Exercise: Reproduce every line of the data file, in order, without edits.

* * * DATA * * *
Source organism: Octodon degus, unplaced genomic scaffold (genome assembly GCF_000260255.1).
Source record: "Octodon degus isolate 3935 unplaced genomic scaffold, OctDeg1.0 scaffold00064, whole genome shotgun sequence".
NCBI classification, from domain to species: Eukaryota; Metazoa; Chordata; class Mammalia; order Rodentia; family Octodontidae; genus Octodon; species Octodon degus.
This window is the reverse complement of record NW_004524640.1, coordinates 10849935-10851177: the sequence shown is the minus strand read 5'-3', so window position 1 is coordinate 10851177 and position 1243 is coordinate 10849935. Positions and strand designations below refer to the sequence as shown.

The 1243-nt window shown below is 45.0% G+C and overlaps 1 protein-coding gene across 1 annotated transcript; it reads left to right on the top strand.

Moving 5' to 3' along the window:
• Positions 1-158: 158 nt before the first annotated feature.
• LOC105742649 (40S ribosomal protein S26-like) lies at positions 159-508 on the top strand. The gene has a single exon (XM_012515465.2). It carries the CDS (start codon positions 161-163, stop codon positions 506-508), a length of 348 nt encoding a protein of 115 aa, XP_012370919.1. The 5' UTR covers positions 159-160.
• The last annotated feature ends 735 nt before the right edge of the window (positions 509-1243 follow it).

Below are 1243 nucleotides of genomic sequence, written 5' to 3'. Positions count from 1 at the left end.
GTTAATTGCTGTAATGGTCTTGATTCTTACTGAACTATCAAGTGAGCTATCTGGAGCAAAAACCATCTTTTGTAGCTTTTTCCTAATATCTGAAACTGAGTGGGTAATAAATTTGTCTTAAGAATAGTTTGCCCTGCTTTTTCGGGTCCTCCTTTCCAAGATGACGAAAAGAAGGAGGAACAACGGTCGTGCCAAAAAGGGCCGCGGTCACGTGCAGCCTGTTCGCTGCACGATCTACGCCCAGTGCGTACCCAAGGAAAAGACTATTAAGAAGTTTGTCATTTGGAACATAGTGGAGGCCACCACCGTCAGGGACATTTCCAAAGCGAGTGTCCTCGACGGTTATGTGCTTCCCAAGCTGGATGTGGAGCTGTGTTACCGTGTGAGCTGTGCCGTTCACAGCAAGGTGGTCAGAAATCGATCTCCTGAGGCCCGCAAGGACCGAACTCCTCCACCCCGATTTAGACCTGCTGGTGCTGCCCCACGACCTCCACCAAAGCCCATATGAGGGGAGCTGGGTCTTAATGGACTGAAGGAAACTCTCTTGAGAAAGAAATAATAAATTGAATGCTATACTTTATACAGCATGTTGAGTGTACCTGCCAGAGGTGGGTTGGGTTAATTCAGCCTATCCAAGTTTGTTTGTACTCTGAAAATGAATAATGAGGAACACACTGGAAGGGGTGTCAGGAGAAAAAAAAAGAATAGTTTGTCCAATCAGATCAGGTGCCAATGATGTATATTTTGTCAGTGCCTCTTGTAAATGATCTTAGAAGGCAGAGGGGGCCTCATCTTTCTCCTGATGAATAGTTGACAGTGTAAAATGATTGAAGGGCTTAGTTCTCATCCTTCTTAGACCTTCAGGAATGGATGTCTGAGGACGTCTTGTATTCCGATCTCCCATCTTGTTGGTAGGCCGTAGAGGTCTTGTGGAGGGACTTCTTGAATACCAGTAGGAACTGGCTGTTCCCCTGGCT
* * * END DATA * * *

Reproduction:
Source organism: Octodon degus, unplaced genomic scaffold (genome assembly GCF_000260255.1).
Source record: "Octodon degus isolate 3935 unplaced genomic scaffold, OctDeg1.0 scaffold00064, whole genome shotgun sequence".
NCBI classification, from domain to species: Eukaryota; Metazoa; Chordata; class Mammalia; order Rodentia; family Octodontidae; genus Octodon; species Octodon degus.
This window is the reverse complement of record NW_004524640.1, coordinates 10849935-10851177: the sequence shown is the minus strand read 5'-3', so window position 1 is coordinate 10851177 and position 1243 is coordinate 10849935. Positions and strand designations below refer to the sequence as shown.

The 1243-nt window shown below is 45.0% G+C and overlaps 1 protein-coding gene across 1 annotated transcript; it reads left to right on the top strand.

Moving 5' to 3' along the window:
• Positions 1-158: 158 nt before the first annotated feature.
• LOC105742649 (40S ribosomal protein S26-like) lies at positions 159-508 on the top strand. The gene has a single exon (XM_012515465.2). It carries the CDS (start codon positions 161-163, stop codon positions 506-508), a length of 348 nt encoding a protein of 115 aa, XP_012370919.1. The 5' UTR covers positions 159-160.
• The last annotated feature ends 735 nt before the right edge of the window (positions 509-1243 follow it).

Below are 1243 nucleotides of genomic sequence, written 5' to 3'. Positions count from 1 at the left end.
GTTAATTGCTGTAATGGTCTTGATTCTTACTGAACTATCAAGTGAGCTATCTGGAGCAAAAACCATCTTTTGTAGCTTTTTCCTAATATCTGAAACTGAGTGGGTAATAAATTTGTCTTAAGAATAGTTTGCCCTGCTTTTTCGGGTCCTCCTTTCCAAGATGACGAAAAGAAGGAGGAACAACGGTCGTGCCAAAAAGGGCCGCGGTCACGTGCAGCCTGTTCGCTGCACGATCTACGCCCAGTGCGTACCCAAGGAAAAGACTATTAAGAAGTTTGTCATTTGGAACATAGTGGAGGCCACCACCGTCAGGGACATTTCCAAAGCGAGTGTCCTCGACGGTTATGTGCTTCCCAAGCTGGATGTGGAGCTGTGTTACCGTGTGAGCTGTGCCGTTCACAGCAAGGTGGTCAGAAATCGATCTCCTGAGGCCCGCAAGGACCGAACTCCTCCACCCCGATTTAGACCTGCTGGTGCTGCCCCACGACCTCCACCAAAGCCCATATGAGGGGAGCTGGGTCTTAATGGACTGAAGGAAACTCTCTTGAGAAAGAAATAATAAATTGAATGCTATACTTTATACAGCATGTTGAGTGTACCTGCCAGAGGTGGGTTGGGTTAATTCAGCCTATCCAAGTTTGTTTGTACTCTGAAAATGAATAATGAGGAACACACTGGAAGGGGTGTCAGGAGAAAAAAAAAGAATAGTTTGTCCAATCAGATCAGGTGCCAATGATGTATATTTTGTCAGTGCCTCTTGTAAATGATCTTAGAAGGCAGAGGGGGCCTCATCTTTCTCCTGATGAATAGTTGACAGTGTAAAATGATTGAAGGGCTTAGTTCTCATCCTTCTTAGACCTTCAGGAATGGATGTCTGAGGACGTCTTGTATTCCGATCTCCCATCTTGTTGGTAGGCCGTAGAGGTCTTGTGGAGGGACTTCTTGAATACCAGTAGGAACTGGCTGTTCCCCTGGCT